Conspiracy Theory – Christianity Is a Fiction

 

Adversaries of Christianity sometimes argue against the reality of Jesus of Nazareth as the Messiah, even as a real historical figure, by claiming Christianity itself is a fictional story. One conspiracy theory claims Christianity and thus Jesus are the result of various groups colluding to invent a morphed deity image of a messiah:[1]

“…Christianity and the story of Jesus Christ were created by members of various secret societies, mystery schools and religions in order to unify the Roman Empire under one state religion.  …this multinational cabal drew upon a multitude of myths and rituals that existed long before the Christian era, and reworked them for centuries into the religion passed down to us today.” – Acharya S.

Challenges to create a fictional messiah figure would have been enormous, especially in an era without any means of electronic communication, media, even the printed word. Just the opposite occurred. Christianity rose so rapidly, Jewish leaders tried to snuff it out quickly and Rome tried to quell it by killing people who professed it.

To believe the claim of a morphed, fictitious messiah image who was a Jew, the theory wants people to believe that a Christianity conspiracy began “centuries” earlier.  Creating a Christian religion with a Jewish messiah ups the ante to the highest degree.

Jews were probably the most scorned, if not hated, ethnic group in the Roman Empire. Judaism itself viewed Christianity as blasphemous for its belief that Jesus is the Messiah.

Contrary to this theory in Biblical history, Jews themselves were warring against each other before being taken captive in Babylon. After being freed by the Persian overthrow, enemies still wanted to subvert the Jew’s efforts, yet this theory says there was collusion with them to develop a fictitious messiah strategy.[2]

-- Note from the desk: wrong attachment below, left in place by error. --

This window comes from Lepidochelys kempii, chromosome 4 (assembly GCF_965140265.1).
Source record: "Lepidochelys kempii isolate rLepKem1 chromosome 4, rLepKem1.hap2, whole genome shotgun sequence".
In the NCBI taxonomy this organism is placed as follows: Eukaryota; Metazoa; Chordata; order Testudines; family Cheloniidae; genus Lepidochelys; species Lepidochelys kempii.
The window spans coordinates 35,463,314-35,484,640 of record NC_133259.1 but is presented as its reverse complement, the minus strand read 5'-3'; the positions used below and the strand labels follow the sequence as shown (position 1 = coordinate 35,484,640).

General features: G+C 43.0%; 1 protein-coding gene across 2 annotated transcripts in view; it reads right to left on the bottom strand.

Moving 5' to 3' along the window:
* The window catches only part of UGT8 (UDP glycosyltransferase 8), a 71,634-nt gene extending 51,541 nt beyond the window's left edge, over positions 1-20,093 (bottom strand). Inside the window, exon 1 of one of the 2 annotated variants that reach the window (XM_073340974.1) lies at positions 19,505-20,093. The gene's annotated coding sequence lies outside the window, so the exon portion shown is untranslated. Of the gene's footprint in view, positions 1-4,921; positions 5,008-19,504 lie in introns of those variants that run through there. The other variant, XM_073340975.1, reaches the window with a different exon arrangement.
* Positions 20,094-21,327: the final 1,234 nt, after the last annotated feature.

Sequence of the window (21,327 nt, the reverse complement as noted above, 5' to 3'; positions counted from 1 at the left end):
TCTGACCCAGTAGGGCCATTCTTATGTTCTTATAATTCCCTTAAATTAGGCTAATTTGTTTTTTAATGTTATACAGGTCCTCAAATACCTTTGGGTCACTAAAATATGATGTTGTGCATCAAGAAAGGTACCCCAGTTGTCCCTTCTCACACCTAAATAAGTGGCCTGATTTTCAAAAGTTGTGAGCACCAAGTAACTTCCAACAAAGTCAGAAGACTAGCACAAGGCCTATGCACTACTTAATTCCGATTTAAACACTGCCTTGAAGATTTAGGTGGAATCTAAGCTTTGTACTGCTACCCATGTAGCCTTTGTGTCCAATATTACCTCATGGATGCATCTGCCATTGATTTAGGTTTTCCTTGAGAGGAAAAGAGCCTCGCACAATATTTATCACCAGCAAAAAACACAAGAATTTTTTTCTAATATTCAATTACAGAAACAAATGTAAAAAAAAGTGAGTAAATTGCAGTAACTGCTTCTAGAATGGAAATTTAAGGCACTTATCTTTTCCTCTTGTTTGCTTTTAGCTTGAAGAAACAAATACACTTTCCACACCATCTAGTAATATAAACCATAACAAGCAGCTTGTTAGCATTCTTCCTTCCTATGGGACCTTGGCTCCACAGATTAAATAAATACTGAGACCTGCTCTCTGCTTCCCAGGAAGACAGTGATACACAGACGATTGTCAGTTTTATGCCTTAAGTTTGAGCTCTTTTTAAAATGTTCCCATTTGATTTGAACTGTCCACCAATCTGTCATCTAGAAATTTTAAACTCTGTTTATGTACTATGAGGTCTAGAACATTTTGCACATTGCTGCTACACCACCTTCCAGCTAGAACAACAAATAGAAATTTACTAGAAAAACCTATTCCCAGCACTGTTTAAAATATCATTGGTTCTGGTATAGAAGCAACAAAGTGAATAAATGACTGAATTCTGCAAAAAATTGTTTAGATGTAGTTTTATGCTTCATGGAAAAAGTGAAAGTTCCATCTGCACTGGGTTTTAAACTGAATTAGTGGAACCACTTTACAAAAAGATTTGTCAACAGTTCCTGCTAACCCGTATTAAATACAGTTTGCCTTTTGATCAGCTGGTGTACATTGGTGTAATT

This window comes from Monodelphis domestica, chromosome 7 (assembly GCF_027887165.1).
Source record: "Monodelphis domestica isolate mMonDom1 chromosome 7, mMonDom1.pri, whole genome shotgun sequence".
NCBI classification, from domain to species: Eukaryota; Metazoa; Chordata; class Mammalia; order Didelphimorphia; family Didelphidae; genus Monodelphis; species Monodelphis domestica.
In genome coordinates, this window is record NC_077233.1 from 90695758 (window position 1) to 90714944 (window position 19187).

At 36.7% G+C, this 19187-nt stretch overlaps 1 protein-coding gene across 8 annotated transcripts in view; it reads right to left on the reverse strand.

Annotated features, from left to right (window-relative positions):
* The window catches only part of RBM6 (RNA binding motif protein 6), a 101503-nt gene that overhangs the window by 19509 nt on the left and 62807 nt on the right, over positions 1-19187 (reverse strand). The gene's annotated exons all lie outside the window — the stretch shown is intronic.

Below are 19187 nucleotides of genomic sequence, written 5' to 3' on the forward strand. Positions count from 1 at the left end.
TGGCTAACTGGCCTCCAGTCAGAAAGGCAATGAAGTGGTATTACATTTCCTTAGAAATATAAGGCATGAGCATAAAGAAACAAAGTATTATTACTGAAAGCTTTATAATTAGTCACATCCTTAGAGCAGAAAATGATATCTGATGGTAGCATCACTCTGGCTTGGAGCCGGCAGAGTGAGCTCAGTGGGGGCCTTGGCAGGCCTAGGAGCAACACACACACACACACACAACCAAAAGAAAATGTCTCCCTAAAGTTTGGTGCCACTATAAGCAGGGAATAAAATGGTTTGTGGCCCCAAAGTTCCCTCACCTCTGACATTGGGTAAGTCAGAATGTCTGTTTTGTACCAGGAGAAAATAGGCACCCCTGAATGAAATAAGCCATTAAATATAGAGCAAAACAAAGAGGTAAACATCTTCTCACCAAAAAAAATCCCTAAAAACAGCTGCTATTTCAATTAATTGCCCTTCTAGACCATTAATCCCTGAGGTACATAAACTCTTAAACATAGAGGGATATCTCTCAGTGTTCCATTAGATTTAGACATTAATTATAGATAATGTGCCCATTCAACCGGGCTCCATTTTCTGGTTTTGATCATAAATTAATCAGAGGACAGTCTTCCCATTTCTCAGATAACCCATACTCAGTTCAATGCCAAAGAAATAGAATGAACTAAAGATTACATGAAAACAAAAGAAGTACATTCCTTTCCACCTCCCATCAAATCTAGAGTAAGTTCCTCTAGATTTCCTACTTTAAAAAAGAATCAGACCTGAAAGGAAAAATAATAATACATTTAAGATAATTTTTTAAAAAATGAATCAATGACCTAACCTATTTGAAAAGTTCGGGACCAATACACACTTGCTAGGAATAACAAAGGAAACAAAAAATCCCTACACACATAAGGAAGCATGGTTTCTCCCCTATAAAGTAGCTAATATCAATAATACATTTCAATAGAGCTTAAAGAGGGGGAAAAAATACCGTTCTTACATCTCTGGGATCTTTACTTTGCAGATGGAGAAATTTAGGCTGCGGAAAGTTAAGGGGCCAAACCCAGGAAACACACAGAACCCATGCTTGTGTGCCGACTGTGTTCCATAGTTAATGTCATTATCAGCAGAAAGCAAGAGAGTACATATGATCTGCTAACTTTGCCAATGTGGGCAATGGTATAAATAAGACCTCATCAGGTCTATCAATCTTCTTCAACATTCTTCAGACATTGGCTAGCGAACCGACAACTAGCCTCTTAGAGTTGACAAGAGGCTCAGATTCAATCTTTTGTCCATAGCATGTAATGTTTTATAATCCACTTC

Rulers of three Empires – Babylonians, Persians and Greeks – had to be complicit in the conspiracy for this theory to have merit.[3] It then has to be accepted this was a long term strategy “to unify the Roman Empire under one state religion” even though the concept of a Roman Empire was unknown.

Pilate had Jesus crucified and to refute that fact means declaring Tacitus, Suetonius and other Roman historians were wrong. The theory proposes that Jewish leadership was supporting Rome who was, in fact, crucifying Jews by the thousands eventually destroying Jerusalem and the Temple in 70 AD.[4]

For the invention of a fictional Jewish messiah, a deity or god, “created by members of various secret societies, mystery schools and religions,” a perfect profile would be expected. A fictitious messiah image would call for a flawless ancestral background of pure Jewish lineage, not to mention a flawless ancestral history free of unsavory or illegal activities. Alleged collaborators would then have to weave this 2000 year history of a complex lineage into a messiah narrative.

Genealogy of Jesus of Nazareth was anything but flawless. While going back to the time of Abraham that included blessings, faith, forgiveness, miracles, redemption, prophecies issued and fulfilled; it also involved the most ignoble examples of disobedience to God and yet each involved blessings from God. Disgraceful accounts pulled straight from the Old Testament, the Tenakh, include deceptions, lies, a prostitute, Gentile intermarriages, voyeurism, adultery, murder, greed, lascivious pleasures, etc.

Grandson of Abraham, Jacob swindled his older twin brother’s inheritance blessing from his father, Isaac. Jacob was later renamed by God and became the father of the 12 tribes of Israel.[5]

Jacob’s own conniving sons sold their younger brother, Joseph, into slavery and lied to their father saying he had been killed by a wild animal. Joseph went on to become the second most powerful ruler in Egypt under Pharaoh and eventually saved his same Hebrew family from a famine.[6]

Rahab, a prostitute spared from the destruction of Jericho, married a Hebrew named Salmon and their son was named Boaz who became a wealthy resident of Bethlehem.[7] Boaz married the Gentile daughter-in-law of his Jewish relative Naomi, allowing Naomi to redeem her otherwise lost inheritance.[8]